When I was six years old, I made a public declaration that I would become a singing doctor. I knew I wanted to be a doctor, influenced by my pediatrician, and I also loved singing. So, at that time, it made perfect sense to me that I should be able to do both when I grew up. I had a vivid vision of singing to children while taking care of them.
As the years went by, I was encouraged to actively pursue a career as a medical doctor. However, my dream of becoming a singer seemed less attainable and gradually lost its significance as I grew older. I got into medical school and went on to complete my residency training in anesthesiology, followed by my fellowship training in pain medicine. Music completely fell by the wayside. After years of training, I eventually became an attending physician at a small community hospital. I thought I had finally made it and that my life was going to be magnificent—or so I thought.
Once I started working as an attending physician, I began to feel that something was missing, little by little. I couldn’t understand why I wasn’t happy with my professional life, and this discontent grew with each passing year. I no longer found satisfaction in my work. I felt unfulfilled and uninspired, as if I were just going through the motions every day. I knew I wasn’t working at my best, and I believed my patients deserved better. Then, one day in 2010, I became so disenchanted that I made the decision to quit. I had to quit. I didn’t have another job or career opportunity lined up, but I was certain that I couldn’t continue working in that manner.
I chose to take some time off and engage in self-examination. I reflected on my life and contemplated the things and experiences that brought me joy. It should come as no surprise that I kept coming back to music and singing. And so, one day, after I started practicing hospice and palliative medicine, I asked myself, “What would happen if I decided to sing for a patient at the bedside?” I decided to give it a try. I had a patient who was dying from rectal cancer; he also happened to be a professional jazz musician. During his final days, I would sing for him, and he would sing along when he could, although sometimes he was too weak to join me. Shortly before his death, I organized a bedside jam session for him, fulfilling his dying wish. I sang for him while some of my friends accompanied me on the saxophone and trumpet. He passed away a few days later, after his dying wish came true. This experience inspired me to start my podcast, Prescriptions In Song, dedicated to promoting awareness of the healing potential of music. I have also continued to incorporate music into my care for very sick patients and their loved ones, who are dealing with the challenges of caring for someone who is seriously ill.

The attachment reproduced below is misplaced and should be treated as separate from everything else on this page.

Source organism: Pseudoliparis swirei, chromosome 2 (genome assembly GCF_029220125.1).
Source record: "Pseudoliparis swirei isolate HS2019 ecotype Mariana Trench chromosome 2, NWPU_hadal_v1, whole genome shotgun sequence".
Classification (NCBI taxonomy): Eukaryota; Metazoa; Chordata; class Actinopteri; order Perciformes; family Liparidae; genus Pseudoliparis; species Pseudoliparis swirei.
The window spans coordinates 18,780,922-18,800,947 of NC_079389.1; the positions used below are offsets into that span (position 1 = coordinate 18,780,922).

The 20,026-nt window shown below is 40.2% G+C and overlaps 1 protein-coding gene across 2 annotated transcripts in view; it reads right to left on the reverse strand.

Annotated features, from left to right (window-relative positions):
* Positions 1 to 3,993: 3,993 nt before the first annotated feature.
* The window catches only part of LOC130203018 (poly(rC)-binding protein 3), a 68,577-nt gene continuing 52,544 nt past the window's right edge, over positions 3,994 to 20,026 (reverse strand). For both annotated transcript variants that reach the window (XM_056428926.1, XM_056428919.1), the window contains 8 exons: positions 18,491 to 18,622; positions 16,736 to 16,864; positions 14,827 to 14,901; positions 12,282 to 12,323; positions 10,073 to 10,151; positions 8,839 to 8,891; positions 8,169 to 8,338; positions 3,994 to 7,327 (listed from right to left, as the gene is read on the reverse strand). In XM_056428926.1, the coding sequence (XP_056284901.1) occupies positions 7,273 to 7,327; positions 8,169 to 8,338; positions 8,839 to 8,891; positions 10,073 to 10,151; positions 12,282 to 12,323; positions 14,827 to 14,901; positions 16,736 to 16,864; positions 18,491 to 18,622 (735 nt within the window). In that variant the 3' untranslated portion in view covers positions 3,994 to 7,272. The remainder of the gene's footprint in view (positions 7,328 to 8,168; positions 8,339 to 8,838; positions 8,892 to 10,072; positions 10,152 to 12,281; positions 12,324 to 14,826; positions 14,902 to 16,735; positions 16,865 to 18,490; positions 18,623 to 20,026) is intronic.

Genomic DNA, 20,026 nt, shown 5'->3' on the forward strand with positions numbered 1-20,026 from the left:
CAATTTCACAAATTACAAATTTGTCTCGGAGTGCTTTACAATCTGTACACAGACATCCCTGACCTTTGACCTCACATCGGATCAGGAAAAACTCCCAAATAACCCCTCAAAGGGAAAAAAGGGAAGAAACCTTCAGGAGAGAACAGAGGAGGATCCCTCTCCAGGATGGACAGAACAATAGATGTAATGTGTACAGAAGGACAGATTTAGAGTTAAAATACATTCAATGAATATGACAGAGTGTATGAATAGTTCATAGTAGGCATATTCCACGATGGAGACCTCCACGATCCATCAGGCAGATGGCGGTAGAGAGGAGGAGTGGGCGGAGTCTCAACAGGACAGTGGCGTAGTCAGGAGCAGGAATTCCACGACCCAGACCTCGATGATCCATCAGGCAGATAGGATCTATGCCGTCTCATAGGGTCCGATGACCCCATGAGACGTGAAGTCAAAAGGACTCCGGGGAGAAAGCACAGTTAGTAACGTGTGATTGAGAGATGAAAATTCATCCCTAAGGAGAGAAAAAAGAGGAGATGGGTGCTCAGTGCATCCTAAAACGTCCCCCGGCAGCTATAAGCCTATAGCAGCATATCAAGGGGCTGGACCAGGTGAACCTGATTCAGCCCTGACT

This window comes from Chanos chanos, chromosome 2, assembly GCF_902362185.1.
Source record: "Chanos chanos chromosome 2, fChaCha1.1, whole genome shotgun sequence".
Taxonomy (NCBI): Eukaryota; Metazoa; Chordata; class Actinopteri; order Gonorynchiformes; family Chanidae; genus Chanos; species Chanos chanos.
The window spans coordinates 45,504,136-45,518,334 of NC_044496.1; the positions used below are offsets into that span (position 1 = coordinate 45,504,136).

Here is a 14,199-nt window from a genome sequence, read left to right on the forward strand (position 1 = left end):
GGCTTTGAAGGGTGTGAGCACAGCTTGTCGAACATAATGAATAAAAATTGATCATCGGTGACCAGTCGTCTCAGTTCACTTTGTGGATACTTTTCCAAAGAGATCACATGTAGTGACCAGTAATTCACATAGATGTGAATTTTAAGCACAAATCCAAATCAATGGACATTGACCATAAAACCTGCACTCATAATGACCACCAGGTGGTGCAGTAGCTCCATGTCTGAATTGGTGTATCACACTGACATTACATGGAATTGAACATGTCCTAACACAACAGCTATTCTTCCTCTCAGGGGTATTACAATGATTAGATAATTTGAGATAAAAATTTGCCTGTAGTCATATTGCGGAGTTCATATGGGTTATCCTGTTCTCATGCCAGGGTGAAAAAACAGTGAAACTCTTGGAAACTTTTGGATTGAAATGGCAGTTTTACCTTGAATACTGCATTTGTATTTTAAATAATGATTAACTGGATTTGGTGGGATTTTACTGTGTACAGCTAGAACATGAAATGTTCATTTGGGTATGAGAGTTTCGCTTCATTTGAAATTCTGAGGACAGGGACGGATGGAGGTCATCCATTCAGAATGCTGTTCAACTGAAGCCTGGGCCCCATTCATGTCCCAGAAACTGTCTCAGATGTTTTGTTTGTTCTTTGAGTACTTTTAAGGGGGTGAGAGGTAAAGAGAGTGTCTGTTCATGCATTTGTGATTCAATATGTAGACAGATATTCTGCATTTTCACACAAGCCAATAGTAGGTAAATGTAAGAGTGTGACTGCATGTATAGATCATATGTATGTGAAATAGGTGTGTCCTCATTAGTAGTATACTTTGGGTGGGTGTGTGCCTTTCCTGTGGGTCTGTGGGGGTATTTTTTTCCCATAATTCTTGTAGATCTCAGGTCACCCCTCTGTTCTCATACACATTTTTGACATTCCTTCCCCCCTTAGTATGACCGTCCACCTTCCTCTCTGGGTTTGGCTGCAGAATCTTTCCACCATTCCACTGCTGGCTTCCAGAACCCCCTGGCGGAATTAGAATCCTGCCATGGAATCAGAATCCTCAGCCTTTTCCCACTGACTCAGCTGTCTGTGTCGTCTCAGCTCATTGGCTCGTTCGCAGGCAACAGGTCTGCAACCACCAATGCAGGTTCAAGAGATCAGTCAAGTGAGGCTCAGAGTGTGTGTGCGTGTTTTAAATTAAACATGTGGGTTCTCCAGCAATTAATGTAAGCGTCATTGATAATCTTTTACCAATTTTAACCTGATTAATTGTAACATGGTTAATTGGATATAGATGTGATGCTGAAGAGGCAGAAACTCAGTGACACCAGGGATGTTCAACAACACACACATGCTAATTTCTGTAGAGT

Through years of caring for very sick patients, I have come to appreciate the fact that there is no pharmacologic agent that I can prescribe or any medical procedure that I can perform to address the loneliness or the loss of personhood that people feel when they are living with a life-threatening or life-limiting illness. My experiences have taught me that music may be one of the few things that can make a positive impact during these incredibly difficult times in my patients’ and their loved ones’ lives.
What I find ironic is that as an anesthesiologist—a person who monitors vital signs for a living—for a long time, I was not paying attention to my own vital signs. I failed to take note of the things that fulfilled me and gave my life a sense of purpose. Music has once again become an integral part of my life, and I am committed to keeping it that way. Now, almost four decades later, I am grateful that things have come full circle, and I have become the singing doctor that my six-year-old self knew I needed to be.
Sydelle Ross is an anesthesiologist.